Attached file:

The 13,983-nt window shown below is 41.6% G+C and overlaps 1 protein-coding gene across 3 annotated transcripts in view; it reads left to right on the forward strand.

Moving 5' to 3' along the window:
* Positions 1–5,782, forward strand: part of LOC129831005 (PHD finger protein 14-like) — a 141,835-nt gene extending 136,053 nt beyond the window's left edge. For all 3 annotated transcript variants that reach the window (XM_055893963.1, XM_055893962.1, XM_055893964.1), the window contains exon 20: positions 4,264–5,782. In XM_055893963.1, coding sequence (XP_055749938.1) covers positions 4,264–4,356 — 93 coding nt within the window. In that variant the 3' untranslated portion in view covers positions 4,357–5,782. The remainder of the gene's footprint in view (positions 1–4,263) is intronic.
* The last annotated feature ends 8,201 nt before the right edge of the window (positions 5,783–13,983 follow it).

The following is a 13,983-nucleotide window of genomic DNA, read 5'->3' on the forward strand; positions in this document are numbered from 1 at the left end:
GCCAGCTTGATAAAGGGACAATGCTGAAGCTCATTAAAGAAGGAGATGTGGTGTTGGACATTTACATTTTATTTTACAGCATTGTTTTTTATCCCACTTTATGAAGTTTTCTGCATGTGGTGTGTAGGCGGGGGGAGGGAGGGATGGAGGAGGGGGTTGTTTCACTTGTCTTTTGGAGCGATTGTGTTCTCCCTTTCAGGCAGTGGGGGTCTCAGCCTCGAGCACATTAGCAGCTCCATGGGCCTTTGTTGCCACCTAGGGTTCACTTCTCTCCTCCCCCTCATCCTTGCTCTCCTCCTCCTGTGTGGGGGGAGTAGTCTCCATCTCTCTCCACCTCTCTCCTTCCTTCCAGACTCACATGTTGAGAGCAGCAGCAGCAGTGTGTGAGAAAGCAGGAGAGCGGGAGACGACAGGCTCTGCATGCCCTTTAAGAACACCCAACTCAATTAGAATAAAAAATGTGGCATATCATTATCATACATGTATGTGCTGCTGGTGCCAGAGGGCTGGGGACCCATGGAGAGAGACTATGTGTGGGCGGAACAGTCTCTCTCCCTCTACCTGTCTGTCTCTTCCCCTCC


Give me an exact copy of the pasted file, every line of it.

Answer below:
The 13,983-nt window shown below is 41.6% G+C and overlaps 1 protein-coding gene across 3 annotated transcripts in view; it reads left to right on the forward strand.

Moving 5' to 3' along the window:
* Positions 1–5,782, forward strand: part of LOC129831005 (PHD finger protein 14-like) — a 141,835-nt gene extending 136,053 nt beyond the window's left edge. For all 3 annotated transcript variants that reach the window (XM_055893963.1, XM_055893962.1, XM_055893964.1), the window contains exon 20: positions 4,264–5,782. In XM_055893963.1, coding sequence (XP_055749938.1) covers positions 4,264–4,356 — 93 coding nt within the window. In that variant the 3' untranslated portion in view covers positions 4,357–5,782. The remainder of the gene's footprint in view (positions 1–4,263) is intronic.
* The last annotated feature ends 8,201 nt before the right edge of the window (positions 5,783–13,983 follow it).

The following is a 13,983-nucleotide window of genomic DNA, read 5'->3' on the forward strand; positions in this document are numbered from 1 at the left end:
GCCAGCTTGATAAAGGGACAATGCTGAAGCTCATTAAAGAAGGAGATGTGGTGTTGGACATTTACATTTTATTTTACAGCATTGTTTTTTATCCCACTTTATGAAGTTTTCTGCATGTGGTGTGTAGGCGGGGGGAGGGAGGGATGGAGGAGGGGGTTGTTTCACTTGTCTTTTGGAGCGATTGTGTTCTCCCTTTCAGGCAGTGGGGGTCTCAGCCTCGAGCACATTAGCAGCTCCATGGGCCTTTGTTGCCACCTAGGGTTCACTTCTCTCCTCCCCCTCATCCTTGCTCTCCTCCTCCTGTGTGGGGGGAGTAGTCTCCATCTCTCTCCACCTCTCTCCTTCCTTCCAGACTCACATGTTGAGAGCAGCAGCAGCAGTGTGTGAGAAAGCAGGAGAGCGGGAGACGACAGGCTCTGCATGCCCTTTAAGAACACCCAACTCAATTAGAATAAAAAATGTGGCATATCATTATCATACATGTATGTGCTGCTGGTGCCAGAGGGCTGGGGACCCATGGAGAGAGACTATGTGTGGGCGGAACAGTCTCTCTCCCTCTACCTGTCTGTCTCTTCCCCTCC